Originally created 09/14/03

Corn could solve maze of problems



BLAIR, Neb. - If America wants to reduce its consumption of oil and the buildup of slow-degrading plastic in landfills, one answer is softly swaying in the wind on farms across the country.

Some of the nation's abundant corn is already being converted into environmentally friendly plastics and fibers for use in products ranging from mattress pads and golf shirts to soda cups and minidisc wrappers.

Biodegradable corn products are more expensive than traditional plastics for now, but if they catch on they could provide hope for struggling farmers and give birth to an entirely new industry.

"Anything that can be made from a barrel of crude oil can be made from a kernel of corn," said Randy Cruise, a corn farmer in central Nebraska, who was only slightly exaggerating. "I think we're just getting started in this whole arena."

Corn plastics are being developed by Cargill Dow LLC at its plant outside Blair, where refined corn sugar is converted into a substance called polylactide or PLA. The sugar is fermented and distilled to extract the carbon - the basic building block for commercial-grade plastics and fibers.

PLA, in pellets the size of BBs, is being pressed into packaging for food, plastic wrap, foam and dinner ware. It is spun into fabrics at plants in North Carolina, Hong Kong and Japan and marketed under the Ingeo brand of clothing and blankets. Cargill Dow - a joint venture between privately held food giant Cargill Inc. and Dow Chemical Co. - says Ingeo means "ingredients from the earth."

DuPont Co. is in the early stages of developing a similar product, but it still includes some petroleum. The company is part of a consortium that got $19 million from the Department of Energy to develop a way to turn corn stocks, stems and leaves into a polymer from which plastic can be made.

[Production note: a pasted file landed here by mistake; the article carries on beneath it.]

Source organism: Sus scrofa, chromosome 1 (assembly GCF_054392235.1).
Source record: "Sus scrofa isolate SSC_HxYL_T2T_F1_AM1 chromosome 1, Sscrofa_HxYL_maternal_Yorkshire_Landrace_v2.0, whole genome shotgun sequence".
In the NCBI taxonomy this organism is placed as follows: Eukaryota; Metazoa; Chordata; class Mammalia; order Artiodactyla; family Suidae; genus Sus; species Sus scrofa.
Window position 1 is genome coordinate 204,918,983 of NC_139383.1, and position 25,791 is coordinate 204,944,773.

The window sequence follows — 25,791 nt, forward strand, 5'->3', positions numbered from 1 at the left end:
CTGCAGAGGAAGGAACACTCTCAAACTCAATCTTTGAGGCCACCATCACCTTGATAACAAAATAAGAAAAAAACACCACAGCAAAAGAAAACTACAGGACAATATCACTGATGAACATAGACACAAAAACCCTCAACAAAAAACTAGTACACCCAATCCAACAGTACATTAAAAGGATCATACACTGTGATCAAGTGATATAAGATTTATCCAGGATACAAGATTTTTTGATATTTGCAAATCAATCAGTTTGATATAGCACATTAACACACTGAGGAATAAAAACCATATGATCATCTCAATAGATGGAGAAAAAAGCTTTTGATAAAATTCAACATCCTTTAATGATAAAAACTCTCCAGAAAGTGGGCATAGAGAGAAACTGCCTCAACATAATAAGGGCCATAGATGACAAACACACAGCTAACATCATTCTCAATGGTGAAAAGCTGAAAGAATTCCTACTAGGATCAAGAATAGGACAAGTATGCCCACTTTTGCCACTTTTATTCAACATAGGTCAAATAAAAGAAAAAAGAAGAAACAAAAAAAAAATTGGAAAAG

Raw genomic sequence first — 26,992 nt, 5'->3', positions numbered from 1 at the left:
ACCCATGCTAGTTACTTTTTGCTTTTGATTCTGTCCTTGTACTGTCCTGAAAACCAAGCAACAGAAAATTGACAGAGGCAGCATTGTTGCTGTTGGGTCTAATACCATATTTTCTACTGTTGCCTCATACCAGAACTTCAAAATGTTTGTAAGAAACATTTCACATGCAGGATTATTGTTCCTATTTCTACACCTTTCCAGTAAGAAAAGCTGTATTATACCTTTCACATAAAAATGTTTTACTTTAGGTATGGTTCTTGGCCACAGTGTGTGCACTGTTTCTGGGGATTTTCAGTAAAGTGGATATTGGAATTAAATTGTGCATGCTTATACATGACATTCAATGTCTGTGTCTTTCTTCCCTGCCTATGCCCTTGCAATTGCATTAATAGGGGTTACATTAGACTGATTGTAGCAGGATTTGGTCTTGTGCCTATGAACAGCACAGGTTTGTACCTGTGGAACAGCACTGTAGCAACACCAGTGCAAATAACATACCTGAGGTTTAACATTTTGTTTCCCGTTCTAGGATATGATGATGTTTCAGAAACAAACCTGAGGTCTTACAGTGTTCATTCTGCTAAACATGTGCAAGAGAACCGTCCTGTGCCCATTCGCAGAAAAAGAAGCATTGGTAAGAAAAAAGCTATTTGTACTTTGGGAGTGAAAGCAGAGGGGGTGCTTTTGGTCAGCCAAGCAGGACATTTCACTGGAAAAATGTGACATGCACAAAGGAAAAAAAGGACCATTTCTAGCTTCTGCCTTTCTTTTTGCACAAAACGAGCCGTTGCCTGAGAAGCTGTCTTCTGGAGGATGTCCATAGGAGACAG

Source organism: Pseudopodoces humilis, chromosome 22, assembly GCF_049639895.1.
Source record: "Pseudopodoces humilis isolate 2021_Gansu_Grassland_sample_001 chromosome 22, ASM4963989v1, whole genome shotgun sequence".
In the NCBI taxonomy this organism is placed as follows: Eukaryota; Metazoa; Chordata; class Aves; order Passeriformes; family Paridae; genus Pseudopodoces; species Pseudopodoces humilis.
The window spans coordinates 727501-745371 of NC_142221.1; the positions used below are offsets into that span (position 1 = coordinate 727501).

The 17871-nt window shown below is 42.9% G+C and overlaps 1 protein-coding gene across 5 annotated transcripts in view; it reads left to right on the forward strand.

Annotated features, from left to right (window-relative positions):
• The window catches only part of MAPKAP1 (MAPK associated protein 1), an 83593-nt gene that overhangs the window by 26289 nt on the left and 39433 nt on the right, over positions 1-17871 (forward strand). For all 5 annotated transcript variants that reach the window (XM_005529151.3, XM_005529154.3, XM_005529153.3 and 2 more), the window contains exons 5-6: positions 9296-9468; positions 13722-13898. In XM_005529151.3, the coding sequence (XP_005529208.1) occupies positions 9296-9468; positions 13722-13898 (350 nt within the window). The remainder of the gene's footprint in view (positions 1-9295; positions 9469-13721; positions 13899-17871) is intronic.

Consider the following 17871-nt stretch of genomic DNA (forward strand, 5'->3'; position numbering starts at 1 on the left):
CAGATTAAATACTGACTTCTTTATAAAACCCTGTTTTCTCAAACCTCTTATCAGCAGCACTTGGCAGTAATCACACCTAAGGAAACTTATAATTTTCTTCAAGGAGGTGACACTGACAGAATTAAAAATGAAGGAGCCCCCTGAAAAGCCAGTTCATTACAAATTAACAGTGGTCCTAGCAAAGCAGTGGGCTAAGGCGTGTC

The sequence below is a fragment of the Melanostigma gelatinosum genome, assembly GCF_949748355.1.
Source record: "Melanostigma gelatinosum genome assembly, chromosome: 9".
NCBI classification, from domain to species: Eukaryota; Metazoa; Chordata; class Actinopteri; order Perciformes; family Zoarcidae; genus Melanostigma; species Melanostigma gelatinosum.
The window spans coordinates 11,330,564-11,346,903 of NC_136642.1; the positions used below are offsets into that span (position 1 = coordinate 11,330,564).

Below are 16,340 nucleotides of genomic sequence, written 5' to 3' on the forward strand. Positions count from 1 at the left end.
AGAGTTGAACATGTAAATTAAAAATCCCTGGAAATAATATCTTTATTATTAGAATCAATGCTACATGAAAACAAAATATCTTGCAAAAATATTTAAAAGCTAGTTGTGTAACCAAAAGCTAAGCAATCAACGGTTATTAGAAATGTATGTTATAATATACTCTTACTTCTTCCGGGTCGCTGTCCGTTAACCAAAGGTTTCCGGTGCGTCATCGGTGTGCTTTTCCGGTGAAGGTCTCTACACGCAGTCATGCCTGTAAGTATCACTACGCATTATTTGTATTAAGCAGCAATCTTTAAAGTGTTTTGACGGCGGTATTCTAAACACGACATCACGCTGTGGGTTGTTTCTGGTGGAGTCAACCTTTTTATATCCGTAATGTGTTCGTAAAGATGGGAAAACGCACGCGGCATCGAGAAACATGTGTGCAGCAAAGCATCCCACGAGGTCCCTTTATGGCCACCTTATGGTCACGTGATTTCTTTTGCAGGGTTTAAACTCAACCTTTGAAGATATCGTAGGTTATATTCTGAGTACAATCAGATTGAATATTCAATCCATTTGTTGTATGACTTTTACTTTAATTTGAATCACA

Perhaps the greatest appeal of corn plastics is their green credentials. It takes about a month for plastic bags made from corn to degrade in a compost, said Randy Klein of the Nebraska Corn Board. A similar oil-based plastic bag could take centuries to decompose.

Coca-Cola Co. used 500,000 cups made from corn plastics at the Winter Olympics in Salt Lake City. Instead of creating a large trash problem, used cups were simply composted and quickly turned into dirt.

"The product performed beautifully. They go back to nature in 40 days," said Frederic Scheer, president of Los Angeles-based Biocorp North America, the food-service company that supplied the cups.

Before giving its stamp of approval to corn plastics, the Sierra Club is waiting for independent studies of the products' biodegradabilty.

"If it's what it appears to be, it will be tremendous," said spokeswoman Laura Kresbach.

Just a few miles from Cargill Dow's plant near Blair, Wilkinson Manufacturing has made food packaging out of aluminum and petroleum-based polystyrene. Now it is trying corn plastic containers for bakery and deli items, said Joe Selzer, vice president of marketing and sales. It's still in the research and development stage, Mr. Selzer said, and he declined to identify the test markets.

While the corn-based plastic now is more costly - Mr. Selzer declined to say how much more - he's convinced that will change.

"There's no doubt one day this product will be able to compete with petroleum-based products," he said.